- The Washington Times - Wednesday, January 20, 2016

Requests for concealed gun permits increased by nine-fold in San Bernardino County in the weeks after a husband and wife went on a shooting rampage there that claimed 14 victims, newly released data revealed.

The San Bernardino Sheriff’s Department received 75 applications for concealed gun permits in the weekend after the Dec. 2 terror attack, up from an average of 10, the Desert Sun News reported on Tuesday this week.

Firearms sales and requests for concealed weapon permits have surged in the aftermath of previous mass shootings, and the numbers have continued to climb in the weeks since, the Desert Sun News said. Cindy Bachman, a spokeswoman for the San Bernardino Sheriff’s Department, said that deputies received 750 applications, up from its monthly average of 80, by the end of December.

As a result of the influx, local law enforcement officials said residents can expect to wait upwards of eight months before finding out if their requests for concealed gun permits have been approved.

With a nationwide argument rekindled in the wake of the recent rampage, the gun debate lingers on in California as prospective owners are forced to sit idle, and gun opponents see yet another surge in sales spawned by a violent outburst.

“It’s ridiculous,” John R. Lott Jr., a pro-gun academic with the Crime Prevent Research Center, a Colorado-based nonprofit, told the Desert Sun News. “Most states in the country will get you a concealed carry permit within at least 60 days. What if you have a woman who is being stalked or threatened? What is she supposed to do? Wait a year and a half just to get an appointment?”

San Bernardino County Sheriff John McMahon added that he had to reassign several employees and volunteers to the permit processing unit to handle the surge in requests, but nevertheless has begun scheduling appointments with applicants as far into the future as September.

“Eight months out is a long way for us,” the sheriff told Desert Sun. “I just can’t put enough staff down there. I don’t even have enough staff, or workspace, to be honest with you.”

Statistics concerning requests for concealed weapons permits in neighboring Riverside County have not yet been made available, but the Desert Sun News reported that appointments with applicants are being scheduled 10 months in advance.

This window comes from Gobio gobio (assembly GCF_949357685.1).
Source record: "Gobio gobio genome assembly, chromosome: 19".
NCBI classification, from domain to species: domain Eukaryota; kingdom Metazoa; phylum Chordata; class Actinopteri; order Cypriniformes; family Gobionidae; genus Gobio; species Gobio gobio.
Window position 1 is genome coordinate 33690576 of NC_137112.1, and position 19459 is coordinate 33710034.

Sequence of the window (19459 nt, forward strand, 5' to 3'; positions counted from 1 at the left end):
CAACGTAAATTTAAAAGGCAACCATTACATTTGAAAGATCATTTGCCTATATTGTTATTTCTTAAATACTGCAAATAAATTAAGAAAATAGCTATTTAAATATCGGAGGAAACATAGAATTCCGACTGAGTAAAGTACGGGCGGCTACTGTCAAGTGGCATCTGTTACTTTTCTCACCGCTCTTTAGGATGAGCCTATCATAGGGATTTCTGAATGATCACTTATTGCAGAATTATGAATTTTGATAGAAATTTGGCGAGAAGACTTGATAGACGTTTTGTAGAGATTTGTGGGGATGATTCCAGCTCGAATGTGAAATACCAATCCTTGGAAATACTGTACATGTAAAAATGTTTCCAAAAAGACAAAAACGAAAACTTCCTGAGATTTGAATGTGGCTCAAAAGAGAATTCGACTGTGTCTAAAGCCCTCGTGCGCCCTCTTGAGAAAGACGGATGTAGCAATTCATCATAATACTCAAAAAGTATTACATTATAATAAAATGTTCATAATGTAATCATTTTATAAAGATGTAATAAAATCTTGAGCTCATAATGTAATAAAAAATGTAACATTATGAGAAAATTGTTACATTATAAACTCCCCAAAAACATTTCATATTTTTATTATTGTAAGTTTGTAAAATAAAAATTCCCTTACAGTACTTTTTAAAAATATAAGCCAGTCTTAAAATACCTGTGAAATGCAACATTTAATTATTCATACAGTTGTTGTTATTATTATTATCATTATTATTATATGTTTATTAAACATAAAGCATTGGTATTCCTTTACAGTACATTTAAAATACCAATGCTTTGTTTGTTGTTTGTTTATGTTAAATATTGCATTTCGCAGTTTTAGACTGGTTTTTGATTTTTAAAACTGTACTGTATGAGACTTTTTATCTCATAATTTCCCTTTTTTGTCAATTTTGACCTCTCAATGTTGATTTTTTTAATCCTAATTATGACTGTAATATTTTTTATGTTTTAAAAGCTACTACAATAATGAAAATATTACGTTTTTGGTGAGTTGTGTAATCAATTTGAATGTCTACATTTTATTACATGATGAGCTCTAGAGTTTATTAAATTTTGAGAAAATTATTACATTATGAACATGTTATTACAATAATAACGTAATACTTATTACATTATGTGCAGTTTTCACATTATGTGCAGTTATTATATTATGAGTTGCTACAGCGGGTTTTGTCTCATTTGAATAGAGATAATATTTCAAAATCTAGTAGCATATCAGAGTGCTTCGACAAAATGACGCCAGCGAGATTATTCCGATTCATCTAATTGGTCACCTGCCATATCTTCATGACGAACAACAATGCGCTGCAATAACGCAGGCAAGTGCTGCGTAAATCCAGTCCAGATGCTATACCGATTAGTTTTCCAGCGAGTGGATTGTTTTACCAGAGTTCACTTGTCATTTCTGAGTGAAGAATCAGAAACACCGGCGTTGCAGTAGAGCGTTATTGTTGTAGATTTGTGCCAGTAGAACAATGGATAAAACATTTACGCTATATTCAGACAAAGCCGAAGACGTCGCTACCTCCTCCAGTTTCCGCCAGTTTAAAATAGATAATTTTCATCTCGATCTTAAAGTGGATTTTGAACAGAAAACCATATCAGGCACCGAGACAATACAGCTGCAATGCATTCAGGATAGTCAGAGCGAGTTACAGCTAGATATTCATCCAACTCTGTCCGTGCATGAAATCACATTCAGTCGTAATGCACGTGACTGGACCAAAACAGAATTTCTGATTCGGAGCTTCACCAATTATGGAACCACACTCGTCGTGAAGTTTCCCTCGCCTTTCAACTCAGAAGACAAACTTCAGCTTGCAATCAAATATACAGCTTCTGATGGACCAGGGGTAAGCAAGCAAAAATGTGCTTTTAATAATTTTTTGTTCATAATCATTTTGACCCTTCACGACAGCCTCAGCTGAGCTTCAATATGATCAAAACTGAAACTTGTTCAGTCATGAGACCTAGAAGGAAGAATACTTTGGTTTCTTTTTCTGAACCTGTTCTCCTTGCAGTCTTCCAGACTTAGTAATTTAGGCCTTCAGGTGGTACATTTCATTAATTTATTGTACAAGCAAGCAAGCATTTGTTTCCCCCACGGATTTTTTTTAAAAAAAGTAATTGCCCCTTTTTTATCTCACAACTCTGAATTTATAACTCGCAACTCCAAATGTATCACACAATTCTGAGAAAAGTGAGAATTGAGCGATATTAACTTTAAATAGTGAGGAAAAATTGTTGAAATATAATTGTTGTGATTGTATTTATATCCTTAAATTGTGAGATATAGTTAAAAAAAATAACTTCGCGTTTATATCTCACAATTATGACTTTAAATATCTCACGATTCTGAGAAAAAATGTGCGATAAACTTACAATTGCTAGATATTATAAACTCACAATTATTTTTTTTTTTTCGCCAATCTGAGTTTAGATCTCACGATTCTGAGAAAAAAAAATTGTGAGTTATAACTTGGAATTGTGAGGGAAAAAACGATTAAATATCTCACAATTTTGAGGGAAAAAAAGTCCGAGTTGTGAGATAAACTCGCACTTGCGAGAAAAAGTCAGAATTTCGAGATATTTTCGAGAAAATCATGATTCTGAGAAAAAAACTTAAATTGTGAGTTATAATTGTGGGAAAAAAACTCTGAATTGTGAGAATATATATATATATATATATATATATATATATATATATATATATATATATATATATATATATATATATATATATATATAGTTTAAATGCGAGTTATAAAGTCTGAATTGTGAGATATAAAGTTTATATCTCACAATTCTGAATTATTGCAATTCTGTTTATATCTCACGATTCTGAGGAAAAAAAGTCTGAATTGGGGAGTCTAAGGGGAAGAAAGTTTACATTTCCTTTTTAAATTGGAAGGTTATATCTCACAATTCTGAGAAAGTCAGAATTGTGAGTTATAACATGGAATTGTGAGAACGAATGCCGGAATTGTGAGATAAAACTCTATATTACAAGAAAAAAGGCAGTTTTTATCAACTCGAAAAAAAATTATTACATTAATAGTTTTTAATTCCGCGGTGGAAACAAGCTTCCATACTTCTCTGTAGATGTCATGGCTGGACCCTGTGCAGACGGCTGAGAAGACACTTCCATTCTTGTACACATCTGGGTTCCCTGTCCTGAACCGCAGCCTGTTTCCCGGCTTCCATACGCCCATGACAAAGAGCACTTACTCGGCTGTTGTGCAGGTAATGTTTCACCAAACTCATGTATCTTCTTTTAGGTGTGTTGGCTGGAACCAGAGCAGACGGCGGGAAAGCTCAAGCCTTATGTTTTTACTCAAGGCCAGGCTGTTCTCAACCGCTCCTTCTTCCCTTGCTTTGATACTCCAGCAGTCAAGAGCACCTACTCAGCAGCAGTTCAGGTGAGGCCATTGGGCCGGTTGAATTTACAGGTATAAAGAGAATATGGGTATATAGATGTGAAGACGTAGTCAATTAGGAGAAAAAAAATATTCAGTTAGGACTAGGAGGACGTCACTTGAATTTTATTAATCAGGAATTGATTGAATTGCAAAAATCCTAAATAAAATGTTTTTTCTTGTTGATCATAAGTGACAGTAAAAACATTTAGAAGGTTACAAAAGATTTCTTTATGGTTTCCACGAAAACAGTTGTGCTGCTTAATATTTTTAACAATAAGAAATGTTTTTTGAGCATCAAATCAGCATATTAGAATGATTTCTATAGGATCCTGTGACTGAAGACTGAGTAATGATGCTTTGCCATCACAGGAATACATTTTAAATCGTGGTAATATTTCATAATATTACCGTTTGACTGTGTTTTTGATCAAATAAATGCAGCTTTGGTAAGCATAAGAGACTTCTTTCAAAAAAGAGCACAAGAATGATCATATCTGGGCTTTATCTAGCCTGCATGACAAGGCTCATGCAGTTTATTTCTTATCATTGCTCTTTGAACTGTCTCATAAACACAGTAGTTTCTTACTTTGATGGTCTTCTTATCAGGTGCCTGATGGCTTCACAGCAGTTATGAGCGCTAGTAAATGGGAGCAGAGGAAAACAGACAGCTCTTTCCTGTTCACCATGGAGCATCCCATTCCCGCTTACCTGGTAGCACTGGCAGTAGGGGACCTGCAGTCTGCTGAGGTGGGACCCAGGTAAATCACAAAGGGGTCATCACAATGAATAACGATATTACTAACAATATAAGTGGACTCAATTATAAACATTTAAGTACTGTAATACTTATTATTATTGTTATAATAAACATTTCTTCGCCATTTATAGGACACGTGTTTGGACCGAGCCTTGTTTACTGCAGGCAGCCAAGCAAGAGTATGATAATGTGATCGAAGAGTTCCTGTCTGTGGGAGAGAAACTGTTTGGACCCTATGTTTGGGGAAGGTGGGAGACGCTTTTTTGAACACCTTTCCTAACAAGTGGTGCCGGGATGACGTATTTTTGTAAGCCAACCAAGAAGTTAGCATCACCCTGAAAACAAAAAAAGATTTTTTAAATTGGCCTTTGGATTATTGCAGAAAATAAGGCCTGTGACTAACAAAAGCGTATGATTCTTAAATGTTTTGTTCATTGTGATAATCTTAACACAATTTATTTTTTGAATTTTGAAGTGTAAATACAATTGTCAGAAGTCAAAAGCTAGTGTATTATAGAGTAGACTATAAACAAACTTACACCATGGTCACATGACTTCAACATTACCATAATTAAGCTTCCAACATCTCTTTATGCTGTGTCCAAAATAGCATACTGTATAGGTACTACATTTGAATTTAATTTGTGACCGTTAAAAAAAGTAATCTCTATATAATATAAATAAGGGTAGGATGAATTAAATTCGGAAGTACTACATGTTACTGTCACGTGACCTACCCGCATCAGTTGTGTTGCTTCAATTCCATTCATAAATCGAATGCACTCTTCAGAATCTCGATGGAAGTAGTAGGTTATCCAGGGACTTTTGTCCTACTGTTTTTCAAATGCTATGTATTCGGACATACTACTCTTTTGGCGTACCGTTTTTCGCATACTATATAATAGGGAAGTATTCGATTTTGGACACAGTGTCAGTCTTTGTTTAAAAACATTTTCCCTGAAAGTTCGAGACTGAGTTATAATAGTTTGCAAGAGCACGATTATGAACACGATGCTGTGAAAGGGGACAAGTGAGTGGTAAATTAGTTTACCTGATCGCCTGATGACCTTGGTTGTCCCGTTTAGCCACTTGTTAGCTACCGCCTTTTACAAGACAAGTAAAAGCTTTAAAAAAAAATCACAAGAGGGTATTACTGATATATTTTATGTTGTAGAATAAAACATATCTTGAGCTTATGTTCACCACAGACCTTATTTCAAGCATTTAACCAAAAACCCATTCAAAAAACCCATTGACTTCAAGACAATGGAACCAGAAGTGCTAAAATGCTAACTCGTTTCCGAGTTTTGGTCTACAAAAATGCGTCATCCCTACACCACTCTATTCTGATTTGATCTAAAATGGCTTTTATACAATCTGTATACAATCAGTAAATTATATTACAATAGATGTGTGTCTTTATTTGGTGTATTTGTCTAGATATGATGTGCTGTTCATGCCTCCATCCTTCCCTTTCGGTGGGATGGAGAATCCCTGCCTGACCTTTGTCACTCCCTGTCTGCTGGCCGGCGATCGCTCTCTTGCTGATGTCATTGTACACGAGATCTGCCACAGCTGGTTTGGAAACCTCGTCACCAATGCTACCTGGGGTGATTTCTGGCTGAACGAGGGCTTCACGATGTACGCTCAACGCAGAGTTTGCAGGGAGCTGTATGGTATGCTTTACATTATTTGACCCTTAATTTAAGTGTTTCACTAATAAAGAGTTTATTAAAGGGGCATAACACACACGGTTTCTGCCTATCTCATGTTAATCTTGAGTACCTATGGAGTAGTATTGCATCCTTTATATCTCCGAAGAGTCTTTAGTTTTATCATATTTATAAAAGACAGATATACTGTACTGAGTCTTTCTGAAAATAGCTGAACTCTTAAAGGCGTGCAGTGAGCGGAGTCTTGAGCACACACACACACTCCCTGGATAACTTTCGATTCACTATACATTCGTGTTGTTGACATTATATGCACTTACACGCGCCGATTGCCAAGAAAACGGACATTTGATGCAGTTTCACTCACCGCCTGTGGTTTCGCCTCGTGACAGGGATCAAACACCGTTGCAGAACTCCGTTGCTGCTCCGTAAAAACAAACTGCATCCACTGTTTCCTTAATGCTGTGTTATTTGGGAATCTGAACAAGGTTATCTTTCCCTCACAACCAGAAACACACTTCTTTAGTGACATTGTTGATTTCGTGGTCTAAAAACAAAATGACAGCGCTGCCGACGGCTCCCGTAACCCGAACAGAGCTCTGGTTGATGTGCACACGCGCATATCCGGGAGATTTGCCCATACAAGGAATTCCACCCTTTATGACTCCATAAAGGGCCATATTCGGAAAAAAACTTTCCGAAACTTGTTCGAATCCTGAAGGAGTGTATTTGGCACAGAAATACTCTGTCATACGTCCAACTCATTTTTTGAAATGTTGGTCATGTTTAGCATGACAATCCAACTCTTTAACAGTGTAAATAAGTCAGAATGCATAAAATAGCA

“It’s been overwhelming,” Capt. David Teets of the Riverside County Sheriff’s Department told the newspaper. “We have two folks who work in that department, and after the terror attacks, they were absolutely inundated with people wanting concealed weapons permits. We received hundreds of phone calls, voicemails and emails — likely upwards of one thousand in the two weeks afterwards.”

December 2015 was the second biggest month for gun sales in at least 20 years, surpassed only by the surge seen following the massacre at Sandy Hook Elementary School in Newtown, Connecticut, in late 2012, The New York Times said.

President Obama has attempted to implement gun-control measures in the wake of both tragedies, but he has faced opposition from Second Amendment advocates each time who have accused the White House of attempting to roll-back the right to bear arms.

“I believe in the Second Amendment, there written on paper, that guarantees the right to bear arms,” Mr. Obama said earlier this month in announcing executive action intended to make it harder for dangerous individuals to acquire firearms.

“No matter how many times people try to twist my words around, I taught constitutional law. I know a little bit about this. But I also believe that we can find ways to reduce gun violence consistent with the Second Amendment,” he said.

The Republican-controlled Congress has largely pushed back thus far, however, with House Speaker Paul D. Ryan, Wisconsin Republican, saying in a statement recently that the president is “at a minimum subverting the legislative branch, and potentially overturning its will” with his actions.

Syed Rizwan Farook and Tashfeen Malik, the perpetrators of last month’s attack at the Inland Regional Center in San Bernardino, died during a shootout with police when they fled.

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